Federal health officials, seeking a non-controversial way to release government funds for sex education campaigns on how to avoid AIDS, have proposed creation of local "review panels" as a way to avoid a feared public backlash over the dissemination of potentially explicit materials, The Times has learned.
The Centers for Disease Control will require all applicants for federal AIDS education grants to establish local review boards "representing a reasonable cross section of the general community" and "not drawn predominantly from the target groups . . . to whom the materials are directed" to examine and approve all materials before the money will be awarded, according to a CDC memorandum.
A CDC official confirmed Sunday that the agency was in the process of freeing the money under the new guidelines.
'Bounds of Taste'
"This is an attempt to fund these things and assure they do not go beyond the bounds of the community's tastes," CDC spokesman Donald Berreth said.
The agency advised in its memo that materials on sex practices should use language necessary for the "target audience to understand the messages."
However, the memo continued, such language should also "be understood by a broad cross section of educated adults in society" and, when directed at a specific group, "such as homosexual men," should be "unoffensive to most educated adults beyond that group."
The CDC--worried that it would be accused of "funding pornography"--had placed eight requests for federal grants, including one from Aids Project/Los Angeles, on hold several months ago until the agency could decide "what level of explicitness . . . is acceptable for U.S. Public Health Service-funded projects."
The requests for funding had totaled more than $1.6 million. The federal controversy mirrored disputes that had occurred in several cities, including Los Angeles, over the graphic nature of AIDS educational materials.
The CDC had sought the proposals as part of a campaign to stop the spread of AIDS, which is transmitted primarily through intimate sexual contact. The materials, both written and audio-visual, would instruct male homosexuals and bisexuals--those at highest risk for AIDS--on "safe" sexual practices.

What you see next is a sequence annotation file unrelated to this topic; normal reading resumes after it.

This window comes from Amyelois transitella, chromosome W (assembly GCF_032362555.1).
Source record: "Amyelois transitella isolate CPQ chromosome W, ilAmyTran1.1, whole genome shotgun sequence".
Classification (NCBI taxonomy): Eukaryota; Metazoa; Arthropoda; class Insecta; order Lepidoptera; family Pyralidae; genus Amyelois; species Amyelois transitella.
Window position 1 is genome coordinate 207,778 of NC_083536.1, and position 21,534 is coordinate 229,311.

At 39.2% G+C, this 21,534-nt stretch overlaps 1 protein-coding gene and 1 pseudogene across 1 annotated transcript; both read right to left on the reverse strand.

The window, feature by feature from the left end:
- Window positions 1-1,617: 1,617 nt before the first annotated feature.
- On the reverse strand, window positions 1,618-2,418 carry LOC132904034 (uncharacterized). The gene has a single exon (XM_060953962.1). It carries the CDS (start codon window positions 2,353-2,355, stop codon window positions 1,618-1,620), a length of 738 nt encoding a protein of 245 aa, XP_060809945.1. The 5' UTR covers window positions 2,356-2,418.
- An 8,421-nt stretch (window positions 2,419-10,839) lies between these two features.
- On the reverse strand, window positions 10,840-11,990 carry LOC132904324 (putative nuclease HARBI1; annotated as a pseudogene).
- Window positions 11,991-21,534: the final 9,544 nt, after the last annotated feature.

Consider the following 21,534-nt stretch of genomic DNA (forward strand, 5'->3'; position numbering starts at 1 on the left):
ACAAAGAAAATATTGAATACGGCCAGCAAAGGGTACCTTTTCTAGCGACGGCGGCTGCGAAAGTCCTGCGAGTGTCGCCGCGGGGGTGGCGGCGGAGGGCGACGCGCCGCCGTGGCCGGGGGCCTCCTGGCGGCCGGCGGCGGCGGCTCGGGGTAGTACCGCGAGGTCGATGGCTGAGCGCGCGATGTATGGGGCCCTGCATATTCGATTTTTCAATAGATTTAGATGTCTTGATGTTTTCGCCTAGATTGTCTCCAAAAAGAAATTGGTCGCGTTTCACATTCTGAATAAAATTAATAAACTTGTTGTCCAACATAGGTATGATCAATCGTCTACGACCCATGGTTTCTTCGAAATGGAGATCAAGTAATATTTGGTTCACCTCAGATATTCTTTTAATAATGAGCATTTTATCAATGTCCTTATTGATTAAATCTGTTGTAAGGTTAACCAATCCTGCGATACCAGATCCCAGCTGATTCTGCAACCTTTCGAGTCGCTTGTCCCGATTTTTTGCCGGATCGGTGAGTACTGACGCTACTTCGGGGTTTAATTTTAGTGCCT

Gay rights groups welcomed the release of the funds but warned that the government was unrealistic in its educational approach to controlling the epidemic.
"Sex education to halt this disease has to be explicit if it's going to be effective," said Jeff Levi, political director of the National Gay Task Force. "I'm not sure this new approach reflects an understanding of what has to be done."
Dr. Neil Schram, head of the L.A. City/County AIDS Task Force, agreed. "Trying to change sexual behavior to make it safer is one of the most difficult public health procedures that we have faced in our lifetimes," he said. "The more restrictions placed on efforts to do that, the less likely they are to succeed."
The CDC advised also in its memo that materials "should communicate risk reduction messages by inference rather than through any display of the anogenital area of the body or overt depiction of the performance of 'safer sex' or 'unsafe sex' practices."
The CDC said that applicants, working with state or local health departments, should establish their own review panels of no fewer than five persons who represent a broad cross section of the community.
A majority of a panel's members must come from a "non-target group," presumably the heterosexual community, the CDC said. The review board will not be subject to CDC approval, Berreth said.
Destroys Immune System
AIDS, or acquired immune deficiency syndrome, destroys the body's immune system, leaving it powerless against infections. In addition to male homosexuals and bisexuals, those at highest risk include intravenous drug users and their steady sexual partners. It has also been spread through transfusions of contaminated blood or blood products, although there is now a test that has now made that risk slight.
As of Jan. 13, there was a total of 16,458 cases of AIDS, with 8,361 deaths.